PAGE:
Love UT Give UT is almost here! March 30

UtahPresents does more than thrill you with performances on stage. Of course, bringing you amazing performances is an essential part of what we do, but UtahPresents also connects our community with transformational artistic experiences. Through master classes with touring musicians, choreographers, comedians, and playwrights, to school matinees that introduce local students to the performing arts, the work we do in the community is at the heart of the UtahPresents mission. That means YOU, the audience, inspire the work we do—and we are grateful to have a community willing to take chances and be moved by the diversity of the work we present.

To do this important work, we need your help. UtahPresents operates as a nonprofit at the University of Utah, meaning our work is possible because of generous contributions from audience members and patrons like you.

On March 30, please join with us during Love UT Give UT by making a gift to support UtahPresents. Your gift secures access to the arts and to arts education for those in our community who need it most—including low-income school students, community partnering organizations, and underserved families.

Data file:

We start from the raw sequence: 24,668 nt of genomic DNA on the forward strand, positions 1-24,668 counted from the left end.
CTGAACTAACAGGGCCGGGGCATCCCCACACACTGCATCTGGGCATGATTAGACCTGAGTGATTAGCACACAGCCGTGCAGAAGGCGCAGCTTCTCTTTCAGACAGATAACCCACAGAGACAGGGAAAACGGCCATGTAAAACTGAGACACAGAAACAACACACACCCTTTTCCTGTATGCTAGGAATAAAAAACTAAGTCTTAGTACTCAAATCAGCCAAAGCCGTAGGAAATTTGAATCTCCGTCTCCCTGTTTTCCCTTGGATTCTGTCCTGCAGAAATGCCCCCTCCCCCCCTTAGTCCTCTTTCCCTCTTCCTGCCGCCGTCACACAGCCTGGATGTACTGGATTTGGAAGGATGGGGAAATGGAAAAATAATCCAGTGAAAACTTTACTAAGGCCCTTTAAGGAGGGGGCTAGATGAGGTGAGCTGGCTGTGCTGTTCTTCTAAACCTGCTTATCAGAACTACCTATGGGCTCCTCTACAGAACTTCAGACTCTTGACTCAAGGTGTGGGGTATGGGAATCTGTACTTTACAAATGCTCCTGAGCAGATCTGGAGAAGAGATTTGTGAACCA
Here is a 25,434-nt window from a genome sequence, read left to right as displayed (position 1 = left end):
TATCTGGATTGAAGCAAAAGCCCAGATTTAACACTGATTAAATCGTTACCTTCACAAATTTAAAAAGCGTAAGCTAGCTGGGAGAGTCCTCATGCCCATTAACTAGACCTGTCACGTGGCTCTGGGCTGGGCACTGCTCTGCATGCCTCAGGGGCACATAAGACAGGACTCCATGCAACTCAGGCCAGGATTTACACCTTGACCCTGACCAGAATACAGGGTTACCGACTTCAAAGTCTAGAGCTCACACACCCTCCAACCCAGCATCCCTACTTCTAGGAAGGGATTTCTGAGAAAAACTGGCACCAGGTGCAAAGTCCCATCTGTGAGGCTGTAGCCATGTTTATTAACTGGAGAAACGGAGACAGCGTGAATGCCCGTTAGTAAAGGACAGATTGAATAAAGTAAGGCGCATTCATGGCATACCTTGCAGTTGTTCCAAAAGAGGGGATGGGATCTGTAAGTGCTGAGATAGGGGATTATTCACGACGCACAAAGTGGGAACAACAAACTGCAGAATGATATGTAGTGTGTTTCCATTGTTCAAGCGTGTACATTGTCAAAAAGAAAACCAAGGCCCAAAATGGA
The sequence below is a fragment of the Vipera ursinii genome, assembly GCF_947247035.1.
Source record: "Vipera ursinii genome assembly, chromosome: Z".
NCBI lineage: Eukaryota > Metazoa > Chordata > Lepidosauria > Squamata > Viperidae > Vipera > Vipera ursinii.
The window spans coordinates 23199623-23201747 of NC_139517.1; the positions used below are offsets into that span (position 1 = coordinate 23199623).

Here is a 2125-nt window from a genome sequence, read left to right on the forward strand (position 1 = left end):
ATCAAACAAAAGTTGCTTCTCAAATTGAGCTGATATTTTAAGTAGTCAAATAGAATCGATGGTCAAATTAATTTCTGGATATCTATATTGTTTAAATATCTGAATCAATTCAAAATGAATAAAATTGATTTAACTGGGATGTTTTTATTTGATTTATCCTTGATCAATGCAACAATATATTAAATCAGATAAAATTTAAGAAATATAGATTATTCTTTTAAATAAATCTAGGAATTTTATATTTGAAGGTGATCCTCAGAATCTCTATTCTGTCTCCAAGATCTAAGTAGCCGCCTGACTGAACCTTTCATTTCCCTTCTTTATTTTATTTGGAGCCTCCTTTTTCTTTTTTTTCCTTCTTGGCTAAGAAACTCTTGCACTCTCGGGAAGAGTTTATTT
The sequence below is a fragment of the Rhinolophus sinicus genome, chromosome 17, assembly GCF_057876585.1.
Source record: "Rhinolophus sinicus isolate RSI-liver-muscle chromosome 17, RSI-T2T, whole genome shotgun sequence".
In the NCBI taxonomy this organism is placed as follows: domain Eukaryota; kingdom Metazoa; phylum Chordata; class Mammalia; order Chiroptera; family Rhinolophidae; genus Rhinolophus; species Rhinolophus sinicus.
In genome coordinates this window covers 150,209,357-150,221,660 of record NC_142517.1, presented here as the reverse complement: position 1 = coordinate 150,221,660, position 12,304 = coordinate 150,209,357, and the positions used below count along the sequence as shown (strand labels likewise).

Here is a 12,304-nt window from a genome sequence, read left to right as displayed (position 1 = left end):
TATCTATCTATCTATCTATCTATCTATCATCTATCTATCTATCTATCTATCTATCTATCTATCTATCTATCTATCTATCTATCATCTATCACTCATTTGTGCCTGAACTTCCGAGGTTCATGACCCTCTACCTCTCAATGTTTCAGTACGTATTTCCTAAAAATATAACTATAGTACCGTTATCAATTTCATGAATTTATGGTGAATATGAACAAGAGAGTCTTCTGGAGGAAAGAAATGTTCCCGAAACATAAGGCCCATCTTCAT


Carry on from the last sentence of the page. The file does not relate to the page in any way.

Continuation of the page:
Need a little more of a nudge? We also have prizes for our loyal patrons participating in Love UT Give UT on March 30:

  • $10- Credit where credit is due: Special recognition in our playbill during the 2017-18 season
  • $20- Something sweet: Get two concessions vouchers to use during performances at Kingsbury Hall
  • $50- One Night Only: Receive one complimentary ticket to a 2017-18 UtahPresents performance (Some restrictions apply; will be arranged in June 2017)
  • $100- VIP Access: Special invitation to UtahPresents VIP events and intermission receptions, VIP Parking (when available)

Aside from the obvious incentive of investing in the vibrancy of our community, Mark Miller Subaru has joined forces with Love UT Give UT to encourage giving. Each person making a gift of $10 or more will qualify to win a 3-year lease of a brand new Subaru Impreza. This prize is courtesy of Mark Miller Subaru.

Director’s Take: Black Grace

In the latest episode of Director’s Take, executive director Brooke Horejsi talks about Black Grace, coming to Kingsbury Hall on March 22.